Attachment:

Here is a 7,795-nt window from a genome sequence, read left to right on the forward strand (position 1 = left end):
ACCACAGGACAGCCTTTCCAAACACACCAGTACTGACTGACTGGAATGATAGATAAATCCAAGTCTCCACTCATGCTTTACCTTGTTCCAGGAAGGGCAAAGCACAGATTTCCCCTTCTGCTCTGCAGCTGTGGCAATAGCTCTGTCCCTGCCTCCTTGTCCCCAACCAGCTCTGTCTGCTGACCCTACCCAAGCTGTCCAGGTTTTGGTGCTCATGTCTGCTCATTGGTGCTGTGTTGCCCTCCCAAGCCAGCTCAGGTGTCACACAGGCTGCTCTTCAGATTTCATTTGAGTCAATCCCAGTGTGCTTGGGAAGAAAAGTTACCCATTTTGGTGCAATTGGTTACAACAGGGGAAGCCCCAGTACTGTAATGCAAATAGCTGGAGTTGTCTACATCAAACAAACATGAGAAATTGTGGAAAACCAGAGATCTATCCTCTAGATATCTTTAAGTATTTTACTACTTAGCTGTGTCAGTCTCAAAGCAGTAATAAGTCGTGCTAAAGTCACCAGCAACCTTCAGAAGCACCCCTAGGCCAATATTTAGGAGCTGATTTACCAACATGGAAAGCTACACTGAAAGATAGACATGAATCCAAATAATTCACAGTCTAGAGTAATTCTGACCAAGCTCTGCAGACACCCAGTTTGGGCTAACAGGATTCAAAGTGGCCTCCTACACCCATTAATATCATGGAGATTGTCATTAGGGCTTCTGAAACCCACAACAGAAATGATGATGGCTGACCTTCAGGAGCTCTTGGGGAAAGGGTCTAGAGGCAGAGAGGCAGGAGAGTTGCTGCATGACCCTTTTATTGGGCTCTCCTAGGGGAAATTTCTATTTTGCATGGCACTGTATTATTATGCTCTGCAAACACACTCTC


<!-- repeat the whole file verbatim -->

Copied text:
Here is a 7,795-nt window from a genome sequence, read left to right on the forward strand (position 1 = left end):
ACCACAGGACAGCCTTTCCAAACACACCAGTACTGACTGACTGGAATGATAGATAAATCCAAGTCTCCACTCATGCTTTACCTTGTTCCAGGAAGGGCAAAGCACAGATTTCCCCTTCTGCTCTGCAGCTGTGGCAATAGCTCTGTCCCTGCCTCCTTGTCCCCAACCAGCTCTGTCTGCTGACCCTACCCAAGCTGTCCAGGTTTTGGTGCTCATGTCTGCTCATTGGTGCTGTGTTGCCCTCCCAAGCCAGCTCAGGTGTCACACAGGCTGCTCTTCAGATTTCATTTGAGTCAATCCCAGTGTGCTTGGGAAGAAAAGTTACCCATTTTGGTGCAATTGGTTACAACAGGGGAAGCCCCAGTACTGTAATGCAAATAGCTGGAGTTGTCTACATCAAACAAACATGAGAAATTGTGGAAAACCAGAGATCTATCCTCTAGATATCTTTAAGTATTTTACTACTTAGCTGTGTCAGTCTCAAAGCAGTAATAAGTCGTGCTAAAGTCACCAGCAACCTTCAGAAGCACCCCTAGGCCAATATTTAGGAGCTGATTTACCAACATGGAAAGCTACACTGAAAGATAGACATGAATCCAAATAATTCACAGTCTAGAGTAATTCTGACCAAGCTCTGCAGACACCCAGTTTGGGCTAACAGGATTCAAAGTGGCCTCCTACACCCATTAATATCATGGAGATTGTCATTAGGGCTTCTGAAACCCACAACAGAAATGATGATGGCTGACCTTCAGGAGCTCTTGGGGAAAGGGTCTAGAGGCAGAGAGGCAGGAGAGTTGCTGCATGACCCTTTTATTGGGCTCTCCTAGGGGAAATTTCTATTTTGCATGGCACTGTATTATTATGCTCTGCAAACACACTCTC